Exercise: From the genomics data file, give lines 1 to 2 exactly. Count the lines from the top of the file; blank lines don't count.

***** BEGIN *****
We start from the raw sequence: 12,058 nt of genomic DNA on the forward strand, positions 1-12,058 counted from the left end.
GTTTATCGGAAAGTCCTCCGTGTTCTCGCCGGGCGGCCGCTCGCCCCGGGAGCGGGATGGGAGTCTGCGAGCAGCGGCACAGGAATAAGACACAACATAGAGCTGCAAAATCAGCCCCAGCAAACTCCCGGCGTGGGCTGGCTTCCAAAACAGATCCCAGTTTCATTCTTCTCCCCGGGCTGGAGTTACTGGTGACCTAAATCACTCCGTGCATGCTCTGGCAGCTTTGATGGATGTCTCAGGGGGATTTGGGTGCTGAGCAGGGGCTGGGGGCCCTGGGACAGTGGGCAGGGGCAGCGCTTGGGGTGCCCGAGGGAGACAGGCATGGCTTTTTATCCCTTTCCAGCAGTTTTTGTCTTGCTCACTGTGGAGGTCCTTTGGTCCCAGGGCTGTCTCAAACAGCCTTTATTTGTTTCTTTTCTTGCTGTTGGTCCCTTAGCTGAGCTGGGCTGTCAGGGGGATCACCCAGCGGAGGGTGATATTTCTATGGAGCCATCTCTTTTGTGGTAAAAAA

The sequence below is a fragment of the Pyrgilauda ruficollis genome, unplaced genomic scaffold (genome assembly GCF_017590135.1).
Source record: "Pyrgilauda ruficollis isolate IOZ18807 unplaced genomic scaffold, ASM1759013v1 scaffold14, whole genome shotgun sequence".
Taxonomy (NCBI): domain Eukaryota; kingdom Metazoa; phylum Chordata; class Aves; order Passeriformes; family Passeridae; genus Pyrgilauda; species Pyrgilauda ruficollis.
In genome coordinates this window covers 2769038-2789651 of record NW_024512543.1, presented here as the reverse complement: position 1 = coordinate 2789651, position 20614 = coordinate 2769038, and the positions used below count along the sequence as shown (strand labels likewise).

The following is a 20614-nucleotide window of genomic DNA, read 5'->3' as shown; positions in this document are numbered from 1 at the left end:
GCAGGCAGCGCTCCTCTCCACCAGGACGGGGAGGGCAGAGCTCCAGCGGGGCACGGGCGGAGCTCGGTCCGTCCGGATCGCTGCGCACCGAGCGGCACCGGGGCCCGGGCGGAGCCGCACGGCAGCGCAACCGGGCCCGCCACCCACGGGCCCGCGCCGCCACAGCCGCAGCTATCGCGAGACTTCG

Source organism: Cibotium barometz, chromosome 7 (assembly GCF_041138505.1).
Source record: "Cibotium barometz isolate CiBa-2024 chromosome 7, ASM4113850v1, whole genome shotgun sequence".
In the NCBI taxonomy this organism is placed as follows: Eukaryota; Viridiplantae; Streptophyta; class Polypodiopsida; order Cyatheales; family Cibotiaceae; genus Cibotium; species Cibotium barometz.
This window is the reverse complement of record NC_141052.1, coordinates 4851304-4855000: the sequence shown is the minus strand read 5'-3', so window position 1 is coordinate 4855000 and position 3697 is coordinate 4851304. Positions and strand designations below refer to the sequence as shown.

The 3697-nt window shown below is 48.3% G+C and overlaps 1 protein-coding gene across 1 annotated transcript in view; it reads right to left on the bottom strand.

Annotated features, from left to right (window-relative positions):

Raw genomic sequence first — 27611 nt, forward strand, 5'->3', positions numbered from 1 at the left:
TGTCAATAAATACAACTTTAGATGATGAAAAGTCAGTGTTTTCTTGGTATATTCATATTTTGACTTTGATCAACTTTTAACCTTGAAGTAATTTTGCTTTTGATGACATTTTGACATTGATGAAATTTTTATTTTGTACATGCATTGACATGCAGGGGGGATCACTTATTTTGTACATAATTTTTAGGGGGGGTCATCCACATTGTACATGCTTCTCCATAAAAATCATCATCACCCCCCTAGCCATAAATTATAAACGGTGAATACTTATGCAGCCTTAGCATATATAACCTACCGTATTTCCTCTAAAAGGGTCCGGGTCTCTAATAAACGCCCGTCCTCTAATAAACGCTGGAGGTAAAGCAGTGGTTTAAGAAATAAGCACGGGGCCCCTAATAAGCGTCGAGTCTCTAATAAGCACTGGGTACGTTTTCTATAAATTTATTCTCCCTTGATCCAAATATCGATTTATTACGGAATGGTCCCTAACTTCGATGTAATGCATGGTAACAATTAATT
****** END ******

We start from the raw sequence: 12,058 nt of genomic DNA on the forward strand, positions 1-12,058 counted from the left end.
GTTTATCGGAAAGTCCTCCGTGTTCTCGCCGGGCGGCCGCTCGCCCCGGGAGCGGGATGGGAGTCTGCGAGCAGCGGCACAGGAATAAGACACAACATAGAGCTGCAAAATCAGCCCCAGCAAACTCCCGGCGTGGGCTGGCTTCCAAAACAGATCCCAGTTTCATTCTTCTCCCCGGGCTGGAGTTACTGGTGACCTAAATCACTCCGTGCATGCTCTGGCAGCTTTGATGGATGTCTCAGGGGGATTTGGGTGCTGAGCAGGGGCTGGGGGCCCTGGGACAGTGGGCAGGGGCAGCGCTTGGGGTGCCCGAGGGAGACAGGCATGGCTTTTTATCCCTTTCCAGCAGTTTTTGTCTTGCTCACTGTGGAGGTCCTTTGGTCCCAGGGCTGTCTCAAACAGCCTTTATTTGTTTCTTTTCTTGCTGTTGGTCCCTTAGCTGAGCTGGGCTGTCAGGGGGATCACCCAGCGGAGGGTGATATTTCTATGGAGCCATCTCTTTTGTGGTAAAAAA